Limited observance of fishing quotas

Failure of self-regulation of the fishing industry
A commitment by fisheries minister of the EEC/EU in 1986 to cut overcapacity by 3% by 1991 has been ignored; capacity has actually increased by almost 20% since then. Total allowable catches and national quota have been systematically flouted. Haddock, cod and whiting are the species most affected.

In 1993, the British government abandoned its plans to reduce the number of days fishing boats can be at sea.

In 1995, the European Union fisheries ministers agreed to take account of fishing industry needs and soften proposals for sharp cuts in 1996 quotas that were aimed at protecting dwindling stocks. Northern stock hake quotas, important for Spanish and French fishermen, were fixed at nearly 29,000 tons, against the scientists' advice of 24,000 tons and 31,000 tons in 1995. The key overall North Sea plaice catch was slashed to 78,000 tons, from 115,000 tons in 1995. Scientists advised a cut to 61,000 tons.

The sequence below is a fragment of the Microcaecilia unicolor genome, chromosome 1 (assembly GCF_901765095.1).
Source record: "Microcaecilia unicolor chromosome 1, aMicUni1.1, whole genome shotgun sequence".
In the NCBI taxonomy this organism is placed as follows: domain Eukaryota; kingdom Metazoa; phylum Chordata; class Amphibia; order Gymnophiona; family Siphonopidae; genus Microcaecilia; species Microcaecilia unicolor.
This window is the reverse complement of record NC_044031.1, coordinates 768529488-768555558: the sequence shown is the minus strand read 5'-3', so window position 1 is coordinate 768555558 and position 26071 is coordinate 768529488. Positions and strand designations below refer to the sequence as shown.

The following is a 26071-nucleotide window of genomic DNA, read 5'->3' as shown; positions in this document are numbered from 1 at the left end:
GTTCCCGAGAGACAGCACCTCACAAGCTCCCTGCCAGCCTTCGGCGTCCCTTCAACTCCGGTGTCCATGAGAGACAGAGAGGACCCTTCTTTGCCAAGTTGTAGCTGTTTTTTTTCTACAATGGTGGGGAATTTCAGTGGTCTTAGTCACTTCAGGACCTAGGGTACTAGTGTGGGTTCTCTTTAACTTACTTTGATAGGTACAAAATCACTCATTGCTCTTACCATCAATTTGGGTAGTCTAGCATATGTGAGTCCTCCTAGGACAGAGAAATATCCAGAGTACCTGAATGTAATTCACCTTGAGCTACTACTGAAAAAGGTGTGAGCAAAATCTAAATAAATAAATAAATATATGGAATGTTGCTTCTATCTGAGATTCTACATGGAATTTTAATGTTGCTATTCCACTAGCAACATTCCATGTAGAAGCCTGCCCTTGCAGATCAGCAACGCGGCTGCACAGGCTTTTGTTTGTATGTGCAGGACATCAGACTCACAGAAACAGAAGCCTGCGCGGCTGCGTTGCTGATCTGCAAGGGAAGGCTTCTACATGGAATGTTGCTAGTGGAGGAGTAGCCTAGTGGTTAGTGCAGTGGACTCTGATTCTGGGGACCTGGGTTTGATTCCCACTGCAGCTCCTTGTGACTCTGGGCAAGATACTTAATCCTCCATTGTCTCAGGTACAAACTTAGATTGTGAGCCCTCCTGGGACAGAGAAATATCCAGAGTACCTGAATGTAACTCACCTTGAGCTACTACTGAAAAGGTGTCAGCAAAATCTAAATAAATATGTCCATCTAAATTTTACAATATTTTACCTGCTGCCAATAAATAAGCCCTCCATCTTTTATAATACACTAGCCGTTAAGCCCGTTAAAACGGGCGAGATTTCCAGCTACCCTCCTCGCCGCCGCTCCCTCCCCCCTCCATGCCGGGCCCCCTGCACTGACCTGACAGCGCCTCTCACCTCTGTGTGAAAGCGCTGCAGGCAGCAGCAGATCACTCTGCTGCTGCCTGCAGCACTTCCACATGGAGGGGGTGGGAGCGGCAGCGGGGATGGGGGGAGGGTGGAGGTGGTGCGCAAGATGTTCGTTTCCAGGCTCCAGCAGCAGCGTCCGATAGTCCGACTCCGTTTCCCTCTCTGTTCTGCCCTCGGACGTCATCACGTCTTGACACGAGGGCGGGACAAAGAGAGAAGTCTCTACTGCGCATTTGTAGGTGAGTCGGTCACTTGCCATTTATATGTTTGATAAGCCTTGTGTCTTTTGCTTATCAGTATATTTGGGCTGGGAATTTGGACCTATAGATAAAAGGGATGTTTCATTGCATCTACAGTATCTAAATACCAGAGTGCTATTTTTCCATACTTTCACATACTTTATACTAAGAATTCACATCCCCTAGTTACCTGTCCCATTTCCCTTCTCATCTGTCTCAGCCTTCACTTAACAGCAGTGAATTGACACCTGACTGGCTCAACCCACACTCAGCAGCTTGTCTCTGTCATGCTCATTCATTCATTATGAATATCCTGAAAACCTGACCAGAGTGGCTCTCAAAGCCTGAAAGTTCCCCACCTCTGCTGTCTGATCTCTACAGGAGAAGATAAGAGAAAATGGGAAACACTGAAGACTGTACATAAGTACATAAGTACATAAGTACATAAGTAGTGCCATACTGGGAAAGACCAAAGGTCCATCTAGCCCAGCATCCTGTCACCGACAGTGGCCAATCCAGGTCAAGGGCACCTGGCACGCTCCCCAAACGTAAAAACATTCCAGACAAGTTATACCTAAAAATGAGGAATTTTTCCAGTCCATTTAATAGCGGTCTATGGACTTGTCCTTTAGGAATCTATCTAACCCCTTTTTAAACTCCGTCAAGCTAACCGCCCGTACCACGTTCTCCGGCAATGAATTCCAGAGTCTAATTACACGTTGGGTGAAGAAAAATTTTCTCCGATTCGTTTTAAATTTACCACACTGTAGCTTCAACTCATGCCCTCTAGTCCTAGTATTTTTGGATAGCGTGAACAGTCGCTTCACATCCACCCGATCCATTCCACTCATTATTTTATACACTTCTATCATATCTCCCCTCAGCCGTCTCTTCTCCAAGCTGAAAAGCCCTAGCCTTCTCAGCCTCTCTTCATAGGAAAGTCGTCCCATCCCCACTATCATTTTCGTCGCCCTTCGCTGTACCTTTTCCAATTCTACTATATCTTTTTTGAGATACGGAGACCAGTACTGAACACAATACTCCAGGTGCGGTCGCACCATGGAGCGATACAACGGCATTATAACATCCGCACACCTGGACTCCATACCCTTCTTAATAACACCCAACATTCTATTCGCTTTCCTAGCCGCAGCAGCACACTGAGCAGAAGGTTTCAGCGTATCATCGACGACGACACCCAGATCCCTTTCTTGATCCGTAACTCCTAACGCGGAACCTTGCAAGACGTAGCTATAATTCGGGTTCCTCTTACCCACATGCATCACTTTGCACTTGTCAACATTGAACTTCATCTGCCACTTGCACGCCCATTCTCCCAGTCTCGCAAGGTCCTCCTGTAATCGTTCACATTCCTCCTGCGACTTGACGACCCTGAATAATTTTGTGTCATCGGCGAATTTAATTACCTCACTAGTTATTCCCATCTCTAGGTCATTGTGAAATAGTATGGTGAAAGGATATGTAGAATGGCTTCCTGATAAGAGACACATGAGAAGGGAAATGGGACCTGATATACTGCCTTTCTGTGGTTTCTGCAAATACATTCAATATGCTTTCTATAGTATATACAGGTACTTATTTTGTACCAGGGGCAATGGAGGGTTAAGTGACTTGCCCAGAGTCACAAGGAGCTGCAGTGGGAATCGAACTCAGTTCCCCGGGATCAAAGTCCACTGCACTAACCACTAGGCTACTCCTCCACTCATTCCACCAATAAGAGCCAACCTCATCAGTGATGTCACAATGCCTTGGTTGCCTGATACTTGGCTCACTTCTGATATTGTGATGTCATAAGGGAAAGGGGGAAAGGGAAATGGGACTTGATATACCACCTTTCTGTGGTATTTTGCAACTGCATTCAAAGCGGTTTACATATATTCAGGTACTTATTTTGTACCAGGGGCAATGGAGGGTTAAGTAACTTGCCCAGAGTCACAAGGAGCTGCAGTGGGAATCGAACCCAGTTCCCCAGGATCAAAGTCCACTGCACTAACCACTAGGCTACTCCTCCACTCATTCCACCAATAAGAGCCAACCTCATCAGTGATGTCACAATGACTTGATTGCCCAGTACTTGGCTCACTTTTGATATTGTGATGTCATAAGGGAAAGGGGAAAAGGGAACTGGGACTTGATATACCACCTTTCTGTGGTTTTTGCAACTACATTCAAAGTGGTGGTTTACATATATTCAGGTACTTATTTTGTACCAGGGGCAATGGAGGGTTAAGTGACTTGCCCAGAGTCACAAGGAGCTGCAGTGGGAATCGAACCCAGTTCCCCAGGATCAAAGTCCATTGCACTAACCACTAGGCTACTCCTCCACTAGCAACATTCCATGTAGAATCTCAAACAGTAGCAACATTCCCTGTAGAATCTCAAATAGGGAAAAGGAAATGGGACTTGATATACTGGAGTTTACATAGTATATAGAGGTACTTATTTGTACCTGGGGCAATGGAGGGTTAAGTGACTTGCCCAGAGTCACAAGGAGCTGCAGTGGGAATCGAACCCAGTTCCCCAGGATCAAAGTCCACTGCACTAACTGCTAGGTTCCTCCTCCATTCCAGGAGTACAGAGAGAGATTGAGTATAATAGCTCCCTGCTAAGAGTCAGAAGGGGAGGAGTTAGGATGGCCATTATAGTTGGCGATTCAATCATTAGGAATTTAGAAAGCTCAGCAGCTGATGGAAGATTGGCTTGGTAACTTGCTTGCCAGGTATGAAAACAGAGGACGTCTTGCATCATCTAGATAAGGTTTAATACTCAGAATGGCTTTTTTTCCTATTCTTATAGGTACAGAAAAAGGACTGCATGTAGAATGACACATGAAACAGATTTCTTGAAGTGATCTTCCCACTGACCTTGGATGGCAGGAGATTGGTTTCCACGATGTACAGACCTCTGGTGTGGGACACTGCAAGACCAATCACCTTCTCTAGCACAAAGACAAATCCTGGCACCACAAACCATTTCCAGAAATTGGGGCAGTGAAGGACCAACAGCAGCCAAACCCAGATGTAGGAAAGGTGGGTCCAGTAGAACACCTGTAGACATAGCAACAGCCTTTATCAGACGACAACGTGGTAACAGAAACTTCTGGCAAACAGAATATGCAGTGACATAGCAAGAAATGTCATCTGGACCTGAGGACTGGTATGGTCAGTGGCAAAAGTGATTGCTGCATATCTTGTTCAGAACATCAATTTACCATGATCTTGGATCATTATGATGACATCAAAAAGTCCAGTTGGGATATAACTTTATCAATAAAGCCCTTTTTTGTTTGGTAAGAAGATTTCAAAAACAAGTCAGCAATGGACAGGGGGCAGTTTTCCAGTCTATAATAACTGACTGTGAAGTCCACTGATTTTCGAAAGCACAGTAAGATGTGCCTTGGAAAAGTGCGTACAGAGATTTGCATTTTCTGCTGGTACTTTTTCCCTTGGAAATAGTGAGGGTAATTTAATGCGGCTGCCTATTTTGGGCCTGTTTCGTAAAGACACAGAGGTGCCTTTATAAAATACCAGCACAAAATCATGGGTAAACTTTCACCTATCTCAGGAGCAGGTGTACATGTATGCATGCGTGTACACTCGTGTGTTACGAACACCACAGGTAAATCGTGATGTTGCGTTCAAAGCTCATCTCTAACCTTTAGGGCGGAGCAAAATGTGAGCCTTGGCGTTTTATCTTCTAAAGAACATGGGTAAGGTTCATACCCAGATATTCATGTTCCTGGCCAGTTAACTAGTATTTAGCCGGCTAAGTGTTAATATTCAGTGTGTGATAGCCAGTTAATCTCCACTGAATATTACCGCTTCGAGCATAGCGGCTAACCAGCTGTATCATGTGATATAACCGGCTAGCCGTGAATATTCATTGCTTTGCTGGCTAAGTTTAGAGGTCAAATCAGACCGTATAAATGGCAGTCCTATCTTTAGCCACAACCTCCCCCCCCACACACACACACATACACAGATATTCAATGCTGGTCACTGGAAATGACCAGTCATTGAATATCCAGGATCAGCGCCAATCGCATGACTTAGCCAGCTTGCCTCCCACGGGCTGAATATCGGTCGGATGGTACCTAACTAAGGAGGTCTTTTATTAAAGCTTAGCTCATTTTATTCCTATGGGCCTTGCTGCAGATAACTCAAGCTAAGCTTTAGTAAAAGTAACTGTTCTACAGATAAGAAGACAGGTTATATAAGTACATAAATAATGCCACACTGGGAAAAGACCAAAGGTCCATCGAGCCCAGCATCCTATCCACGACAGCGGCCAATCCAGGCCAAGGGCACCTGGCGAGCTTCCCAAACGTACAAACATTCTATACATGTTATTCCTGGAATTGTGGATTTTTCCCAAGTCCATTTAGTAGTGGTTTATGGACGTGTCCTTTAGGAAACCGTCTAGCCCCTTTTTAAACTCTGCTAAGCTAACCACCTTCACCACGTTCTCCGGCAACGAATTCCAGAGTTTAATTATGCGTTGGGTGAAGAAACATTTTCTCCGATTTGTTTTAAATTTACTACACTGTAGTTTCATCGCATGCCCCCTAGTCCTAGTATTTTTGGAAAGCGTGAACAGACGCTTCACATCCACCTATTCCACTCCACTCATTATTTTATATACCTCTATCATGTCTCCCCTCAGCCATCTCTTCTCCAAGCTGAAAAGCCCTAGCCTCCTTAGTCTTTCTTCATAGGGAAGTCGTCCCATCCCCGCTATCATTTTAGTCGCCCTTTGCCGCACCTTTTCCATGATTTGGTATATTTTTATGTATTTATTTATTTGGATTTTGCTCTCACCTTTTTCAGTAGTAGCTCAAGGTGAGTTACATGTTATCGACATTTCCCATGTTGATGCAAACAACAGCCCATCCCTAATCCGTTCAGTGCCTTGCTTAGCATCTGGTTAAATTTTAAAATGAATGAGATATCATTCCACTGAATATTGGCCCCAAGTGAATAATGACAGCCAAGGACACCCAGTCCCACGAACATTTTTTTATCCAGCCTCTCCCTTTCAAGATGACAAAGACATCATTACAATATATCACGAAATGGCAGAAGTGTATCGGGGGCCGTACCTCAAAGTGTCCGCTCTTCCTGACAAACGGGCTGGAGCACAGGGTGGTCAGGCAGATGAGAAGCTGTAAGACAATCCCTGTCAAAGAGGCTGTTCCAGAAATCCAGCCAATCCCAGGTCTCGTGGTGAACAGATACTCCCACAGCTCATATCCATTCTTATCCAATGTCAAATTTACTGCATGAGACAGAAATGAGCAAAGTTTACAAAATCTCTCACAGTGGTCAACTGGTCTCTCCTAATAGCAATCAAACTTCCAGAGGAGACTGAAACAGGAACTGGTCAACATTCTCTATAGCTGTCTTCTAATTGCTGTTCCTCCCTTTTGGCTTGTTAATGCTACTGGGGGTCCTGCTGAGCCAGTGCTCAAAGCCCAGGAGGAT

The problem is too many trawlers chasing too few fish.
The British government claimed it was proposing alternative conservation measures to make up for its failure to curb the number of allowable days at sea.
(E) Emanations of other problems